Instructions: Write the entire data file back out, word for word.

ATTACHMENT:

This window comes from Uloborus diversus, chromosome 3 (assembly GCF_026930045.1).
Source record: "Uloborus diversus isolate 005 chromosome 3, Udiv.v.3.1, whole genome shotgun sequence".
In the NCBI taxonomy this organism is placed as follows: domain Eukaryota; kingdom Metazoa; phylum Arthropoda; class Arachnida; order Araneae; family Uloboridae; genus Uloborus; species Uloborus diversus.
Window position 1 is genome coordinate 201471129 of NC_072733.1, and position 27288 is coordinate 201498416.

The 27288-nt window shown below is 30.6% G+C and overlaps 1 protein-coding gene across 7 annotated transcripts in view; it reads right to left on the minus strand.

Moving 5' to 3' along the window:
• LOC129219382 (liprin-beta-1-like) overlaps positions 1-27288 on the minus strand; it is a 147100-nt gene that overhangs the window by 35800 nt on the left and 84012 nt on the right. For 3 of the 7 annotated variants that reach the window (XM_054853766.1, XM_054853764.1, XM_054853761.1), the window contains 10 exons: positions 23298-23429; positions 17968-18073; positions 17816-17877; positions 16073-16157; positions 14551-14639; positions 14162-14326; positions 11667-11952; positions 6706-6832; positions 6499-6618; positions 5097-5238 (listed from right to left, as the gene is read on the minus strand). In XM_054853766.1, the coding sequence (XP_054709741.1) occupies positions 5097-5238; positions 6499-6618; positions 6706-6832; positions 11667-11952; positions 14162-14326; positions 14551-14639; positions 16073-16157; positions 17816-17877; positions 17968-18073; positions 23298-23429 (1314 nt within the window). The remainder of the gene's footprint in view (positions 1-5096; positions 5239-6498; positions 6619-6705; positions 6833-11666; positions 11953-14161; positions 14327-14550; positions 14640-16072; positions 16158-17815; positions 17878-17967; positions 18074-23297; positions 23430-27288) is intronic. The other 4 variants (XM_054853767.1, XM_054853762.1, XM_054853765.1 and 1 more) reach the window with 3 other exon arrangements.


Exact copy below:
This window comes from Uloborus diversus, chromosome 3 (assembly GCF_026930045.1).
Source record: "Uloborus diversus isolate 005 chromosome 3, Udiv.v.3.1, whole genome shotgun sequence".
In the NCBI taxonomy this organism is placed as follows: domain Eukaryota; kingdom Metazoa; phylum Arthropoda; class Arachnida; order Araneae; family Uloboridae; genus Uloborus; species Uloborus diversus.
Window position 1 is genome coordinate 201471129 of NC_072733.1, and position 27288 is coordinate 201498416.

The 27288-nt window shown below is 30.6% G+C and overlaps 1 protein-coding gene across 7 annotated transcripts in view; it reads right to left on the minus strand.

Moving 5' to 3' along the window:
• LOC129219382 (liprin-beta-1-like) overlaps positions 1-27288 on the minus strand; it is a 147100-nt gene that overhangs the window by 35800 nt on the left and 84012 nt on the right. For 3 of the 7 annotated variants that reach the window (XM_054853766.1, XM_054853764.1, XM_054853761.1), the window contains 10 exons: positions 23298-23429; positions 17968-18073; positions 17816-17877; positions 16073-16157; positions 14551-14639; positions 14162-14326; positions 11667-11952; positions 6706-6832; positions 6499-6618; positions 5097-5238 (listed from right to left, as the gene is read on the minus strand). In XM_054853766.1, the coding sequence (XP_054709741.1) occupies positions 5097-5238; positions 6499-6618; positions 6706-6832; positions 11667-11952; positions 14162-14326; positions 14551-14639; positions 16073-16157; positions 17816-17877; positions 17968-18073; positions 23298-23429 (1314 nt within the window). The remainder of the gene's footprint in view (positions 1-5096; positions 5239-6498; positions 6619-6705; positions 6833-11666; positions 11953-14161; positions 14327-14550; positions 14640-16072; positions 16158-17815; positions 17878-17967; positions 18074-23297; positions 23430-27288) is intronic. The other 4 variants (XM_054853767.1, XM_054853762.1, XM_054853765.1 and 1 more) reach the window with 3 other exon arrangements.